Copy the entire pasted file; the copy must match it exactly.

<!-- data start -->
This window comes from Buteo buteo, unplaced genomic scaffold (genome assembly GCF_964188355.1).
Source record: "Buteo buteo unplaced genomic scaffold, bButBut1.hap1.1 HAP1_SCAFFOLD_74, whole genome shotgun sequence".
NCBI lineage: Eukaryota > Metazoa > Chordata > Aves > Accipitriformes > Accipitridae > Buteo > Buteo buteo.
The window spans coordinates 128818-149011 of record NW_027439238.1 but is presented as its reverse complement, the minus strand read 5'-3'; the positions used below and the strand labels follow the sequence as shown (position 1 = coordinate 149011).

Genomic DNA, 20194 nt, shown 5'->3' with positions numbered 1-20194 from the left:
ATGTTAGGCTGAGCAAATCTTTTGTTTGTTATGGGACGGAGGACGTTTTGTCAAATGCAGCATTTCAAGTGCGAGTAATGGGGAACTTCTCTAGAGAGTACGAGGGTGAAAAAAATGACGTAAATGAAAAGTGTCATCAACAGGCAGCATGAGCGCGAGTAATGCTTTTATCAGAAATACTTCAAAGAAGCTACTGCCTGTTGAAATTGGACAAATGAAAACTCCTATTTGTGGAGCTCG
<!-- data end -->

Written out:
This window comes from Buteo buteo, unplaced genomic scaffold (genome assembly GCF_964188355.1).
Source record: "Buteo buteo unplaced genomic scaffold, bButBut1.hap1.1 HAP1_SCAFFOLD_74, whole genome shotgun sequence".
NCBI lineage: Eukaryota > Metazoa > Chordata > Aves > Accipitriformes > Accipitridae > Buteo > Buteo buteo.
The window spans coordinates 128818-149011 of record NW_027439238.1 but is presented as its reverse complement, the minus strand read 5'-3'; the positions used below and the strand labels follow the sequence as shown (position 1 = coordinate 149011).

Genomic DNA, 20194 nt, shown 5'->3' with positions numbered 1-20194 from the left:
ATGTTAGGCTGAGCAAATCTTTTGTTTGTTATGGGACGGAGGACGTTTTGTCAAATGCAGCATTTCAAGTGCGAGTAATGGGGAACTTCTCTAGAGAGTACGAGGGTGAAAAAAATGACGTAAATGAAAAGTGTCATCAACAGGCAGCATGAGCGCGAGTAATGCTTTTATCAGAAATACTTCAAAGAAGCTACTGCCTGTTGAAATTGGACAAATGAAAACTCCTATTTGTGGAGCTCG